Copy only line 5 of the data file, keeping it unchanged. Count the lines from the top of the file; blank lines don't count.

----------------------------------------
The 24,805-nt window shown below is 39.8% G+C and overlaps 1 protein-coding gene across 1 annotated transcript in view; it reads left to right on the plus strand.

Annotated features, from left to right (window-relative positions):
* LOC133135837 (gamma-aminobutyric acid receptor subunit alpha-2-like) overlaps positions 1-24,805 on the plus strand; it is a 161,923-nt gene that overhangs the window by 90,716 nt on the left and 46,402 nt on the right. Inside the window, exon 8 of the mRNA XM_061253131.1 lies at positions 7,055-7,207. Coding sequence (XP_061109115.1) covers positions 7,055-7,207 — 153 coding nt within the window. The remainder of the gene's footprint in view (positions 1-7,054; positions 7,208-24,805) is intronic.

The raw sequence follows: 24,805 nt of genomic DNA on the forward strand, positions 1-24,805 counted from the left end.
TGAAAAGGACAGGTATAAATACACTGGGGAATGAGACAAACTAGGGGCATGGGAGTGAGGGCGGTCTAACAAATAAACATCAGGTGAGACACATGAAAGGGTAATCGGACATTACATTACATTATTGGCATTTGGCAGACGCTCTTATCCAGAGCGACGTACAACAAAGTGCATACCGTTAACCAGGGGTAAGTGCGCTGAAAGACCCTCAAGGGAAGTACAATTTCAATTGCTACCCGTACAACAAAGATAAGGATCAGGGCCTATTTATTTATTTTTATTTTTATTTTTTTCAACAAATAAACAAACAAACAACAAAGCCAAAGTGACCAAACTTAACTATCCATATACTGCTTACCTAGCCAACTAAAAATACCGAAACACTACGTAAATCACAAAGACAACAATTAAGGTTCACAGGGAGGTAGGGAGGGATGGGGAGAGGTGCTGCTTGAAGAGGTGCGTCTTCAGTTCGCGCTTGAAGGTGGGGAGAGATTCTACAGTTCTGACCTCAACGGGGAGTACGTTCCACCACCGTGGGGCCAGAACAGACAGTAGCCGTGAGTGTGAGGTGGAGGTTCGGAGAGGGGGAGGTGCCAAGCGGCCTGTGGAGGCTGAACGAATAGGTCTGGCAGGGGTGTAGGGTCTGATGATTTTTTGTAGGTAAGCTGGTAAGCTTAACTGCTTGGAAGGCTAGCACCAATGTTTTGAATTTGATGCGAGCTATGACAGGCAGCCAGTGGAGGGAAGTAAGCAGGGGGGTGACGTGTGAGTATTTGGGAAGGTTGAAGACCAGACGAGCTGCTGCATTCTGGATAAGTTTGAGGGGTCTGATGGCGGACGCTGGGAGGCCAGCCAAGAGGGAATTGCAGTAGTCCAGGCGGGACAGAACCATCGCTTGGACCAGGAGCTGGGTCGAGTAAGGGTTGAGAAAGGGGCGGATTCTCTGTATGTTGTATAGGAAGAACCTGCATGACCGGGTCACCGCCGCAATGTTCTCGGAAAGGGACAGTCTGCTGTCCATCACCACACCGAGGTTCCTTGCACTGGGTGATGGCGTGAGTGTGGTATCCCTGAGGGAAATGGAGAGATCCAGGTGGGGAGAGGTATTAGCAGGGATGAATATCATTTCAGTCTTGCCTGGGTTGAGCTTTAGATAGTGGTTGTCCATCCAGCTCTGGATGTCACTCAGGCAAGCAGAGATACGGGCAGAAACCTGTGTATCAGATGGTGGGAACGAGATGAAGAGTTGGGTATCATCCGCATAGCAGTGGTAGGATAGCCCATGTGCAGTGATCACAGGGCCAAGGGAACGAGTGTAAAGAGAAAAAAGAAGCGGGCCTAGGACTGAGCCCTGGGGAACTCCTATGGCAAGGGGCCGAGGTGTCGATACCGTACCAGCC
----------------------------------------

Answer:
TGAAAAGGACAGGTATAAATACACTGGGGAATGAGACAAACTAGGGGCATGGGAGTGAGGGCGGTCTAACAAATAAACATCAGGTGAGACACATGAAAGGGTAATCGGACATTACATTACATTATTGGCATTTGGCAGACGCTCTTATCCAGAGCGACGTACAACAAAGTGCATACCGTTAACCAGGGGTAAGTGCGCTGAAAGACCCTCAAGGGAAGTACAATTTCAATTGCTACCCGTACAACAAAGATAAGGATCAGGGCCTATTTATTTATTTTTATTTTTATTTTTTTCAACAAATAAACAAACAAACAACAAAGCCAAAGTGACCAAACTTAACTATCCATATACTGCTTACCTAGCCAACTAAAAATACCGAAACACTACGTAAATCACAAAGACAACAATTAAGGTTCACAGGGAGGTAGGGAGGGATGGGGAGAGGTGCTGCTTGAAGAGGTGCGTCTTCAGTTCGCGCTTGAAGGTGGGGAGAGATTCTACAGTTCTGACCTCAACGGGGAGTACGTTCCACCACCGTGGGGCCAGAACAGACAGTAGCCGTGAGTGTGAGGTGGAGGTTCGGAGAGGGGGAGGTGCCAAGCGGCCTGTGGAGGCTGAACGAATAGGTCTGGCAGGGGTGTAGGGTCTGATGATTTTTTGTAGGTAAGCTGGTAAGCTTAACTGCTTGGAAGGCTAGCACCAATGTTTTGAATTTGATGCGAGCTATGACAGGCAGCCAGTGGAGGGAAGTAAGCAGGGGGGTGACGTGTGAGTATTTGGGAAGGTTGAAGACCAGACGAGCTGCTGCATTCTGGATAAGTTTGAGGGGTCTGATGGCGGACGCTGGGAGGCCAGCCAAGAGGGAATTGCAGTAGTCCAGGCGGGACAGAACCATCGCTTGGACCAGGAGCTGGGTCGAGTAAGGGTTGAGAAAGGGGCGGATTCTCTGTATGTTGTATAGGAAGAACCTGCATGACCGGGTCACCGCCGCAATGTTCTCGGAAAGGGACAGTCTGCTGTCCATCACCACACCGAGGTTCCTTGCACTGGGTGATGGCGTGAGTGTGGTATCCCTGAGGGAAATGGAGAGATCCAGGTGGGGAGAGGTATTAGCAGGGATGAATATCATTTCAGTCTTGCCTGGGTTGAGCTTTAGATAGTGGTTGTCCATCCAGCTCTGGATGTCACTCAGGCAAGCAGAGATACGGGCAGAAACCTGTGTATCAGATGGTGGGAACGAGATGAAGAGTTGGGTATCATCCGCATAGCAGTGGTAGGATAGCCCATGTGCAGTGATCACAGGGCCAAGGGAACGAGTGTAAAGAGAAAAAAGAAGCGGGCCTAGGACTGAGCCCTGGGGAACTCCTATGGCAAGGGGCCGAGGTGTCGATACCGTACCAGCC